Just as well, perhaps, for the passing of time - Bacon died in 1992 - gives to Peppiatt's book an aura of authentic loss and longing that comes close to the spirit of Bacon's fellow-asthmatic, Marcel Proust, whose Time Regained the painter would read over and over again, calling it "the last great tragedy that's been written". While I was reading Peppiatt's book, I also happened to be watching, by sheer coincidence, Raúl Ruiz's exquisite film of this last volume of Proust's novel, and the incessant, slowly circular and slightly sickening movement of Ruiz's camera, catching the phantasmagoric disorientation of Proust's deathbed memories, together with the relentless morbidity and abjection of the Baron de Charlus (Proust's great vision of perversion, and Bacon's favourite character), merged in my mind with the ebb and flow of time and alcohol-fuelled talk recorded by Peppiatt, at the heart of which would always be Bacon's vision of "nothing, just nada, nada": "it's not just the circularity of places and the deadening recurrence of bottle after bottle which in themselves gradually swallow up all notion of time but the circularity imposed by Francis himself as he repeats what he just said, again and again like a mantra, until you feel imprisoned in a tightening circle of nihilism and finality." Reading this claustrophobic book, full of its own anxieties and panic, is a very different experience from reading that other, perhaps more self-assured and enduring, book of interviews with Bacon, The Brutality of Fact, by David Sylvester. He was Peppiatt's chief rival among the "vestal virgins tending to the sacred flame", and therefore the subject of some wonderfully unkind anecdotes in the memoirs.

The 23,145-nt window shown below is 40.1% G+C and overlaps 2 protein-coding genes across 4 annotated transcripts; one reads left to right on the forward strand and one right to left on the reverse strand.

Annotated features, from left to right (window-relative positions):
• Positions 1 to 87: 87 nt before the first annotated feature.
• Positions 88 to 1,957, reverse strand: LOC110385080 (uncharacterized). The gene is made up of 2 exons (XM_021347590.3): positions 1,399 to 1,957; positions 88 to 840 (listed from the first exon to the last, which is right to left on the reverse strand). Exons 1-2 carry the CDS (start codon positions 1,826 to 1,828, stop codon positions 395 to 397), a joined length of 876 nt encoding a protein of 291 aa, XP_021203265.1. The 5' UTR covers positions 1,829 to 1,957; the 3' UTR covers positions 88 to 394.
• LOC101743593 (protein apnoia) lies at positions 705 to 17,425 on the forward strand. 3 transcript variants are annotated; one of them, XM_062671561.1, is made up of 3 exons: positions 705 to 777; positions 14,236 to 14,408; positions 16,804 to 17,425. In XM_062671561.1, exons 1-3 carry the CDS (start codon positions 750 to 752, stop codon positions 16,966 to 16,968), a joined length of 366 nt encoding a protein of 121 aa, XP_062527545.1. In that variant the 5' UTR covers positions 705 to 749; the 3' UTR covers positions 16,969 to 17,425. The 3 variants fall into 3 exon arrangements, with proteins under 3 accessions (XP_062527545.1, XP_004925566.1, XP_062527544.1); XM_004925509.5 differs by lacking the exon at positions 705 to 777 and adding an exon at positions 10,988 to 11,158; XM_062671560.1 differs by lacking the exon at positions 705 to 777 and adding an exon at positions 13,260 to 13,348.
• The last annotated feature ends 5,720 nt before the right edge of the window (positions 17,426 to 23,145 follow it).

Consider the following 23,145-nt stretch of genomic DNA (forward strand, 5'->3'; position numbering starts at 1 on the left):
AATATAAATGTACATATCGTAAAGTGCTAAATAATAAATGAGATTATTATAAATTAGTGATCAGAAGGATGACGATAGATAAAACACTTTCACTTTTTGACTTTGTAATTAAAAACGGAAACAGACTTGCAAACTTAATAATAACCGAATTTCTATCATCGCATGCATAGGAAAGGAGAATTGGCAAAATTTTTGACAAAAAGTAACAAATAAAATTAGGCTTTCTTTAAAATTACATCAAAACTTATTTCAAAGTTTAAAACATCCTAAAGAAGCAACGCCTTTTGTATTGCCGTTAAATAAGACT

The bravura writing that forms the core of Peppiatt's book, and captures, almost like great cinema, the grandeur, tragedy and, above all, the chilling classicism of what Bacon used to call his "gilded gutter life" of art, love and drink, comes in a chapter called "A Death Foretold" in the middle of the book. Bacon's lovers had mastered the art of timing their suicides with the openings of his great shows, and in this chapter, Peppiatt narrates the experience of being with Bacon in Paris during his exhibition at the Grand Palais in April 1971, a major show with more than a hundred paintings, after the opening of which, at the grandest of banquets hosted by Bacon, the news arrived of his lover, George Dyer, a failed burglar, having killed himself in the hotel room where he and Bacon had been staying. There is a matchless conversation between Bacon and Peppiatt in front of Monet's Waterlilies at the beginning of the chapter. But its high point comes during the banquet after the news of Dyer's suicide, with Bacon deciding to go ahead with the dinner, and Isabel Rawsthorne, his friend and subject, getting up to make a speech: "Isabel's high, insistent voice rises like a rant, drowning out all whispered commentary in a stream of increasingly incomprehensible phrases that sound as if she was speaking in tongues, inducing an awed silence in every corner of the room. She is addressing Francis opposite her, as if he had asked her a question and she can no longer contain the truth now or for the future as it wells uncontrollably up in her. And everybody sits there, stunned, as she appears to be saying that this is what she had seen coming, fatally, and now that it was there it was final, and this was the price that had to be paid. And Francis sits there immobile, his head bowed." Trained in "living art" by the great painter himself, Peppiatt also describes how, during Isabel's speech, the waiters had been darting around, noiselessly plying the guests with the Rully Clos Saint-Jacques and the Côte de Brouilly Château Thivin, both 1970, "as frequently and plentifully as possible".